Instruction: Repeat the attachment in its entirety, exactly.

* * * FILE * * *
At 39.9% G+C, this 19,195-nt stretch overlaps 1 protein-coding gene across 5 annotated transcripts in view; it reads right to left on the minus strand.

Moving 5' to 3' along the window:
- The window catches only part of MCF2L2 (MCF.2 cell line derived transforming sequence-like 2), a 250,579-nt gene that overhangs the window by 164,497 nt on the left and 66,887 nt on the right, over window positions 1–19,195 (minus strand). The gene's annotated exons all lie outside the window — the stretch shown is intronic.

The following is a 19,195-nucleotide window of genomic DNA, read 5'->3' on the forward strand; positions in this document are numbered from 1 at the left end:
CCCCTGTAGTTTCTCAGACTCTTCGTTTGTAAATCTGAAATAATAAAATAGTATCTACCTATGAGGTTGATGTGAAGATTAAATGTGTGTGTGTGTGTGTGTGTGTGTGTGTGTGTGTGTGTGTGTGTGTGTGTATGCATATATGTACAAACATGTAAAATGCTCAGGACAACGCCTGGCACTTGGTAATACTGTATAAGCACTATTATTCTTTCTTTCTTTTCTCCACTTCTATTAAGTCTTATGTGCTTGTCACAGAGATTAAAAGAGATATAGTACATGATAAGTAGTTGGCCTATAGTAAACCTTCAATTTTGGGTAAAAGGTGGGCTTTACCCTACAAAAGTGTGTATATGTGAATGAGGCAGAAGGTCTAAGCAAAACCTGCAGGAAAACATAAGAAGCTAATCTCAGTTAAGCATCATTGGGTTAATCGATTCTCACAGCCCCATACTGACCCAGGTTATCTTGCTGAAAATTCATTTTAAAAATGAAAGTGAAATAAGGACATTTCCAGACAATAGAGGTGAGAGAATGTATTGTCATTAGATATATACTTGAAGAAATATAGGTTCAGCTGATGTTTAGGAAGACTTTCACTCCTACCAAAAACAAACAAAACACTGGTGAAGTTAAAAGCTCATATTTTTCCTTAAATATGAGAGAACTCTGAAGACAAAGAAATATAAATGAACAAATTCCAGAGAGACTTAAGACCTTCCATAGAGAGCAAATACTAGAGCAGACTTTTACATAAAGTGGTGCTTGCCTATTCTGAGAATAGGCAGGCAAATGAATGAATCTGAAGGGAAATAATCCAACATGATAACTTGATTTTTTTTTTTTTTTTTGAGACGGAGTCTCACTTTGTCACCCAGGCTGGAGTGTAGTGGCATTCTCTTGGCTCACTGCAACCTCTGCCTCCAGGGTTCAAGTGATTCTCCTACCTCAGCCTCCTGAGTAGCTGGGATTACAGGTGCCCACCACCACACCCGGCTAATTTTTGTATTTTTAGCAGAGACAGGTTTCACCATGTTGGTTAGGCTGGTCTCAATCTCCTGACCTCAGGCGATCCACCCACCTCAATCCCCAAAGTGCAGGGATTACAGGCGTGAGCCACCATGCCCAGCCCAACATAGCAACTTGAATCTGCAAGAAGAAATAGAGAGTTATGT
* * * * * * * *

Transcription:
At 39.9% G+C, this 19,195-nt stretch overlaps 1 protein-coding gene across 5 annotated transcripts in view; it reads right to left on the minus strand.

Moving 5' to 3' along the window:
- The window catches only part of MCF2L2 (MCF.2 cell line derived transforming sequence-like 2), a 250,579-nt gene that overhangs the window by 164,497 nt on the left and 66,887 nt on the right, over window positions 1–19,195 (minus strand). The gene's annotated exons all lie outside the window — the stretch shown is intronic.

The following is a 19,195-nucleotide window of genomic DNA, read 5'->3' on the forward strand; positions in this document are numbered from 1 at the left end:
CCCCTGTAGTTTCTCAGACTCTTCGTTTGTAAATCTGAAATAATAAAATAGTATCTACCTATGAGGTTGATGTGAAGATTAAATGTGTGTGTGTGTGTGTGTGTGTGTGTGTGTGTGTGTGTGTGTGTGTGTGTATGCATATATGTACAAACATGTAAAATGCTCAGGACAACGCCTGGCACTTGGTAATACTGTATAAGCACTATTATTCTTTCTTTCTTTTCTCCACTTCTATTAAGTCTTATGTGCTTGTCACAGAGATTAAAAGAGATATAGTACATGATAAGTAGTTGGCCTATAGTAAACCTTCAATTTTGGGTAAAAGGTGGGCTTTACCCTACAAAAGTGTGTATATGTGAATGAGGCAGAAGGTCTAAGCAAAACCTGCAGGAAAACATAAGAAGCTAATCTCAGTTAAGCATCATTGGGTTAATCGATTCTCACAGCCCCATACTGACCCAGGTTATCTTGCTGAAAATTCATTTTAAAAATGAAAGTGAAATAAGGACATTTCCAGACAATAGAGGTGAGAGAATGTATTGTCATTAGATATATACTTGAAGAAATATAGGTTCAGCTGATGTTTAGGAAGACTTTCACTCCTACCAAAAACAAACAAAACACTGGTGAAGTTAAAAGCTCATATTTTTCCTTAAATATGAGAGAACTCTGAAGACAAAGAAATATAAATGAACAAATTCCAGAGAGACTTAAGACCTTCCATAGAGAGCAAATACTAGAGCAGACTTTTACATAAAGTGGTGCTTGCCTATTCTGAGAATAGGCAGGCAAATGAATGAATCTGAAGGGAAATAATCCAACATGATAACTTGATTTTTTTTTTTTTTTTTGAGACGGAGTCTCACTTTGTCACCCAGGCTGGAGTGTAGTGGCATTCTCTTGGCTCACTGCAACCTCTGCCTCCAGGGTTCAAGTGATTCTCCTACCTCAGCCTCCTGAGTAGCTGGGATTACAGGTGCCCACCACCACACCCGGCTAATTTTTGTATTTTTAGCAGAGACAGGTTTCACCATGTTGGTTAGGCTGGTCTCAATCTCCTGACCTCAGGCGATCCACCCACCTCAATCCCCAAAGTGCAGGGATTACAGGCGTGAGCCACCATGCCCAGCCCAACATAGCAACTTGAATCTGCAAGAAGAAATAGAGAGTTATGT